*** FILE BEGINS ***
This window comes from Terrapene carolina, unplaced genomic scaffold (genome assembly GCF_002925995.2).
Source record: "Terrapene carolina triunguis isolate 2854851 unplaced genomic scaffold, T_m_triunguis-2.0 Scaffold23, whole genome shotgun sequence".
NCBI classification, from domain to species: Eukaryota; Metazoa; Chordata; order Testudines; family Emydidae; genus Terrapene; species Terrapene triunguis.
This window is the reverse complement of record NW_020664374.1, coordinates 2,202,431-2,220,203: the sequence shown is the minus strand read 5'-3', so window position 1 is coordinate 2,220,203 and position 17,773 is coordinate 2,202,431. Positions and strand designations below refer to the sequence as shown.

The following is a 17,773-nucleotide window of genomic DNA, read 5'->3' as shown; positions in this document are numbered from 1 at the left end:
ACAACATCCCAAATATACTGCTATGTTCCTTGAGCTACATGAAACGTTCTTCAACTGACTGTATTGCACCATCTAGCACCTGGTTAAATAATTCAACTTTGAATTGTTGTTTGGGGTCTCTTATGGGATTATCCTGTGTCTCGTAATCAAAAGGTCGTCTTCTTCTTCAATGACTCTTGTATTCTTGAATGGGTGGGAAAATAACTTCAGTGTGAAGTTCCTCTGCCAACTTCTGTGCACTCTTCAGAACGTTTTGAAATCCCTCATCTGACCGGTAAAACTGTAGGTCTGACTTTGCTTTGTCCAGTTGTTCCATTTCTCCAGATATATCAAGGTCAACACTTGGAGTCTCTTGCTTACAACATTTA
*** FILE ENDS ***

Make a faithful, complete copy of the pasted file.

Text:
This window comes from Terrapene carolina, unplaced genomic scaffold (genome assembly GCF_002925995.2).
Source record: "Terrapene carolina triunguis isolate 2854851 unplaced genomic scaffold, T_m_triunguis-2.0 Scaffold23, whole genome shotgun sequence".
NCBI classification, from domain to species: Eukaryota; Metazoa; Chordata; order Testudines; family Emydidae; genus Terrapene; species Terrapene triunguis.
This window is the reverse complement of record NW_020664374.1, coordinates 2,202,431-2,220,203: the sequence shown is the minus strand read 5'-3', so window position 1 is coordinate 2,220,203 and position 17,773 is coordinate 2,202,431. Positions and strand designations below refer to the sequence as shown.

The following is a 17,773-nucleotide window of genomic DNA, read 5'->3' as shown; positions in this document are numbered from 1 at the left end:
ACAACATCCCAAATATACTGCTATGTTCCTTGAGCTACATGAAACGTTCTTCAACTGACTGTATTGCACCATCTAGCACCTGGTTAAATAATTCAACTTTGAATTGTTGTTTGGGGTCTCTTATGGGATTATCCTGTGTCTCGTAATCAAAAGGTCGTCTTCTTCTTCAATGACTCTTGTATTCTTGAATGGGTGGGAAAATAACTTCAGTGTGAAGTTCCTCTGCCAACTTCTGTGCACTCTTCAGAACGTTTTGAAATCCCTCATCTGACCGGTAAAACTGTAGGTCTGACTTTGCTTTGTCCAGTTGTTCCATTTCTCCAGATATATCAAGGTCAACACTTGGAGTCTCTTGCTTACAACATTTA